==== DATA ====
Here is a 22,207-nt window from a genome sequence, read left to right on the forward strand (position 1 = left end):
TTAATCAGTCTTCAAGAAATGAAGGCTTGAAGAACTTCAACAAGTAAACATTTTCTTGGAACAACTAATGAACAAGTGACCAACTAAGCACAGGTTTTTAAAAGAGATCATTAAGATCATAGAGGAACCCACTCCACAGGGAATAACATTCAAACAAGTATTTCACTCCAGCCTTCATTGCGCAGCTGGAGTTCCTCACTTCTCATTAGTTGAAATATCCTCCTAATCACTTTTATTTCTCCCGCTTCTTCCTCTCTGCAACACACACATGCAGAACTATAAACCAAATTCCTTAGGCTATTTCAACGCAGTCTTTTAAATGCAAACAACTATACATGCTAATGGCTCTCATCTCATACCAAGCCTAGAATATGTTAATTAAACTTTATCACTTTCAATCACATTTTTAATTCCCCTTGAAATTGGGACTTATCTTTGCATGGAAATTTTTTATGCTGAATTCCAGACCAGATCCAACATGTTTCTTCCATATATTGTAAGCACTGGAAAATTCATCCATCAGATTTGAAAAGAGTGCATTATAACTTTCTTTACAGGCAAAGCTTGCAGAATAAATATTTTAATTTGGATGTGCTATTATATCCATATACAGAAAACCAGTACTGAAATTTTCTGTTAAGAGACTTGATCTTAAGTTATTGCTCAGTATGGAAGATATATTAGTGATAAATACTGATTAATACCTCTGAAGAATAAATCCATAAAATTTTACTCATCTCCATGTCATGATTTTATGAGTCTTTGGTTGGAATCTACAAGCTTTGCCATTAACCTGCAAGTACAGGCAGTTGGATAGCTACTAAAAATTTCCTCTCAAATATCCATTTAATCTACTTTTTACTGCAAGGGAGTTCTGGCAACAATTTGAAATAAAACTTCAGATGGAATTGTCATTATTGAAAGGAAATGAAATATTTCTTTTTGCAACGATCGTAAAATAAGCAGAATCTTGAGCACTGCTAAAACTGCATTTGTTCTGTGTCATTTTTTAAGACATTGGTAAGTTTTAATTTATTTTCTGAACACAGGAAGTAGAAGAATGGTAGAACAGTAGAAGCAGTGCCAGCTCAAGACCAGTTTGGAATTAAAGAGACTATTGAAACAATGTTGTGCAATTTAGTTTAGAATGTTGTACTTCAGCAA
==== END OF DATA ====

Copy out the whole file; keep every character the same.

Here is a 22,207-nt window from a genome sequence, read left to right on the forward strand (position 1 = left end):
TTAATCAGTCTTCAAGAAATGAAGGCTTGAAGAACTTCAACAAGTAAACATTTTCTTGGAACAACTAATGAACAAGTGACCAACTAAGCACAGGTTTTTAAAAGAGATCATTAAGATCATAGAGGAACCCACTCCACAGGGAATAACATTCAAACAAGTATTTCACTCCAGCCTTCATTGCGCAGCTGGAGTTCCTCACTTCTCATTAGTTGAAATATCCTCCTAATCACTTTTATTTCTCCCGCTTCTTCCTCTCTGCAACACACACATGCAGAACTATAAACCAAATTCCTTAGGCTATTTCAACGCAGTCTTTTAAATGCAAACAACTATACATGCTAATGGCTCTCATCTCATACCAAGCCTAGAATATGTTAATTAAACTTTATCACTTTCAATCACATTTTTAATTCCCCTTGAAATTGGGACTTATCTTTGCATGGAAATTTTTTATGCTGAATTCCAGACCAGATCCAACATGTTTCTTCCATATATTGTAAGCACTGGAAAATTCATCCATCAGATTTGAAAAGAGTGCATTATAACTTTCTTTACAGGCAAAGCTTGCAGAATAAATATTTTAATTTGGATGTGCTATTATATCCATATACAGAAAACCAGTACTGAAATTTTCTGTTAAGAGACTTGATCTTAAGTTATTGCTCAGTATGGAAGATATATTAGTGATAAATACTGATTAATACCTCTGAAGAATAAATCCATAAAATTTTACTCATCTCCATGTCATGATTTTATGAGTCTTTGGTTGGAATCTACAAGCTTTGCCATTAACCTGCAAGTACAGGCAGTTGGATAGCTACTAAAAATTTCCTCTCAAATATCCATTTAATCTACTTTTTACTGCAAGGGAGTTCTGGCAACAATTTGAAATAAAACTTCAGATGGAATTGTCATTATTGAAAGGAAATGAAATATTTCTTTTTGCAACGATCGTAAAATAAGCAGAATCTTGAGCACTGCTAAAACTGCATTTGTTCTGTGTCATTTTTTAAGACATTGGTAAGTTTTAATTTATTTTCTGAACACAGGAAGTAGAAGAATGGTAGAACAGTAGAAGCAGTGCCAGCTCAAGACCAGTTTGGAATTAAAGAGACTATTGAAACAATGTTGTGCAATTTAGTTTAGAATGTTGTACTTCAGCAA